The United States and China announced a partial trade deal on December 13, 2019. In exchange for Chinese agricultural purchases and assurances they will address trade issues such as intellectual property protections and currency policy, the United States held off implementing tariffs on additional Chinese goods on December 15.
Specifically, the agreement included the following pledges:
- The United States agreed not to impose tariffs on products from China that were scheduled to begin on December 15. The Administration also rolled back from 10% to 7.5% tariffs that were imposed on September 1, 2019. Although we do not believe these tariffs had targeted recycling machinery and equipment (excluding shredder wear parts, which remain excluded), there may be equipment used generally in business operations that are assessed these tariffs.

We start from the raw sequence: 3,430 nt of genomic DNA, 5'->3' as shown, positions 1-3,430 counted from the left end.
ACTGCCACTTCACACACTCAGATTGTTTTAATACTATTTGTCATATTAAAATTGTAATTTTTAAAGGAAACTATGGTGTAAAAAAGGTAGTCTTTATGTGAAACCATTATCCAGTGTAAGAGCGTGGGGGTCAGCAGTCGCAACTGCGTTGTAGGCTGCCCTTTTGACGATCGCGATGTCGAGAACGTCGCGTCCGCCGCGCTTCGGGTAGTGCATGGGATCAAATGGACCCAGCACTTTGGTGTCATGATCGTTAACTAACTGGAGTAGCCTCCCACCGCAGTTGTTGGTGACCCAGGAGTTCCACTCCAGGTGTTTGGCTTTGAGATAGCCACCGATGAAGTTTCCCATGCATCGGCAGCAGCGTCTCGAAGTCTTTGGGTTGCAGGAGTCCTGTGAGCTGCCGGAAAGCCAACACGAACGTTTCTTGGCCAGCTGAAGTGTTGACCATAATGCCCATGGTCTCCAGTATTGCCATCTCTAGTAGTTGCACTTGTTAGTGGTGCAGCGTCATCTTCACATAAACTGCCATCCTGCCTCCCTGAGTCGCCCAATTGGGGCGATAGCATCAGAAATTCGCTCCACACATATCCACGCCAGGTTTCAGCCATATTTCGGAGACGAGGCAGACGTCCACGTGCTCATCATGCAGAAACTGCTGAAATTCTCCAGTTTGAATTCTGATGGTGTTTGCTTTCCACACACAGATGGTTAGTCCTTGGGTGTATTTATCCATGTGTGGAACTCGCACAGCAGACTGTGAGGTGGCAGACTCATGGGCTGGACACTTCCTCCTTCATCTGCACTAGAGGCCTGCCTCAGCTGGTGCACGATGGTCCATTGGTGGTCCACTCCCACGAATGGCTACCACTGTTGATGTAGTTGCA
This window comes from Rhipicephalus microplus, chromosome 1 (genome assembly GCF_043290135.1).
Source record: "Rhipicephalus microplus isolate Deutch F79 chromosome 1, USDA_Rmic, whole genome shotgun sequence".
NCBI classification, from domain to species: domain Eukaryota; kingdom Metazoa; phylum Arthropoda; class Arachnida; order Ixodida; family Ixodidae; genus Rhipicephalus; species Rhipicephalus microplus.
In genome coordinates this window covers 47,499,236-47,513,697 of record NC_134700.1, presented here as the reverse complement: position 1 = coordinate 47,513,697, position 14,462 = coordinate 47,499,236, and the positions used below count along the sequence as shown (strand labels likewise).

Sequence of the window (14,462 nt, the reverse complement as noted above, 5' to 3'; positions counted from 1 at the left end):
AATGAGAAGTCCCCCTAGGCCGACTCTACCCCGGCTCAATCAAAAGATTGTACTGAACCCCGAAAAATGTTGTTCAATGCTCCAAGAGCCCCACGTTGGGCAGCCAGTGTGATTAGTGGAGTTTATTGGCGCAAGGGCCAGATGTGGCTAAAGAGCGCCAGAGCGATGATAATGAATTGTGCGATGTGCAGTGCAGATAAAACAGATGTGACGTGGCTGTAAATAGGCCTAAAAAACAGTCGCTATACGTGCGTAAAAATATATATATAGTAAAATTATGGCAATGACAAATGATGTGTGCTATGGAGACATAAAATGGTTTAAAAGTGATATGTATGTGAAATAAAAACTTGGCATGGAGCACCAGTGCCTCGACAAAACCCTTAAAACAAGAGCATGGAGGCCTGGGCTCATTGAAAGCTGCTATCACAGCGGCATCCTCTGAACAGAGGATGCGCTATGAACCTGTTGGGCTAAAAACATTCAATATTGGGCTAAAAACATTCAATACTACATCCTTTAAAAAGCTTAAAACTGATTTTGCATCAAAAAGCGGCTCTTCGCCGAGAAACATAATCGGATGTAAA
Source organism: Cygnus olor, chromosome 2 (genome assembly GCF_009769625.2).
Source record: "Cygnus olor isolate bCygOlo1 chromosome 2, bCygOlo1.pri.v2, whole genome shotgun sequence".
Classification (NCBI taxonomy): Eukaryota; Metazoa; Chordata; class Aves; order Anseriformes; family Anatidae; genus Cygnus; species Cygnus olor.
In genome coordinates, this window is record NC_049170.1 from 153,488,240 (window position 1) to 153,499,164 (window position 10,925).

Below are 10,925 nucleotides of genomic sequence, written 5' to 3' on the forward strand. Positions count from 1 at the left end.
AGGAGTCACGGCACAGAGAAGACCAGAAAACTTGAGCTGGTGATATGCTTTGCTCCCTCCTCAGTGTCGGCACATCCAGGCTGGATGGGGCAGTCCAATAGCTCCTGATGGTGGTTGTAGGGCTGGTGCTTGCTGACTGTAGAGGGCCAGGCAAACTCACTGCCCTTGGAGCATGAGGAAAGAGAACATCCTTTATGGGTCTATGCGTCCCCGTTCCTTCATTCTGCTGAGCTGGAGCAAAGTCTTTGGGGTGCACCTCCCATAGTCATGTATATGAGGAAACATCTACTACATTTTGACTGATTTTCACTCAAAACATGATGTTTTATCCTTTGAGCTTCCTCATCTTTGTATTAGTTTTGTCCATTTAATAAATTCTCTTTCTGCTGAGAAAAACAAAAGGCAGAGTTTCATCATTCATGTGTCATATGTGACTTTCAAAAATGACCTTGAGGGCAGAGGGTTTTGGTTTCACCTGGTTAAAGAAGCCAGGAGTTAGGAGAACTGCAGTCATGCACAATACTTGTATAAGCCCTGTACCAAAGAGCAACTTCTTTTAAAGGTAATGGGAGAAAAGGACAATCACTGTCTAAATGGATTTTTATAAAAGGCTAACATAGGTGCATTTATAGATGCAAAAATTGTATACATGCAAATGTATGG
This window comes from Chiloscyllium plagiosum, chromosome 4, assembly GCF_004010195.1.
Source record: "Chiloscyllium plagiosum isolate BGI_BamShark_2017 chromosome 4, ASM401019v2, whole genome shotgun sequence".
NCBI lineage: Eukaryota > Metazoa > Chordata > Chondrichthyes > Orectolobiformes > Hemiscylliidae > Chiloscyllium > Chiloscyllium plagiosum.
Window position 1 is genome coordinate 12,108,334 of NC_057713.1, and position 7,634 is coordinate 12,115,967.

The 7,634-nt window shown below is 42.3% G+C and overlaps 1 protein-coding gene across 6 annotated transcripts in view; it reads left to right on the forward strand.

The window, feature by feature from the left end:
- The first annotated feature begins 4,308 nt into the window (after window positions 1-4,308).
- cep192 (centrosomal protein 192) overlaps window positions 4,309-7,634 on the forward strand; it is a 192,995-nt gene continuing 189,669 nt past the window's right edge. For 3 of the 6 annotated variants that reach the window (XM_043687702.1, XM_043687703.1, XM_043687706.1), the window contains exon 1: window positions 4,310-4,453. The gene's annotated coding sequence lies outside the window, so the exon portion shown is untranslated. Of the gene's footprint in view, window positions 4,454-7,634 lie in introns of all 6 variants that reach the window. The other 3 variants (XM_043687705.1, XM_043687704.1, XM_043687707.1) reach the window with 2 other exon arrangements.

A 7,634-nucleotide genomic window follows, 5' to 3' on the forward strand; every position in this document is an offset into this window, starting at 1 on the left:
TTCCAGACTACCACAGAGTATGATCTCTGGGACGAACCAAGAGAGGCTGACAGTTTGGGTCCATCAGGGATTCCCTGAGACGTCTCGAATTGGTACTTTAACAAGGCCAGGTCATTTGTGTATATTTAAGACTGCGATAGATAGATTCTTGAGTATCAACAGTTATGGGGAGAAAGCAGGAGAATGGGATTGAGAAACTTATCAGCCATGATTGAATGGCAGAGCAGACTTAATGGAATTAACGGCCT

- China agreed to consider not imposing retaliatory tariffs on U.S. imports due to begin on December 15, which was to include certain recovered paper, cullet, copper scrap and cadmium scrap. And, indeed, the tariffs were not imposed.
Furthermore, the United States did not modify or remove the 25% import duties imposed in 2018 nor did China remove retaliatory tariffs.
ISRI released a public statement welcoming the progress in trade talks between the United States and China, and we look forward to additional steps that could lead to both countries removing more tariffs in the near future. ISRI continues to work with members of the Administration and members of Congress about the implications these tariffs, and China’s retaliatory actions, have had on the industry.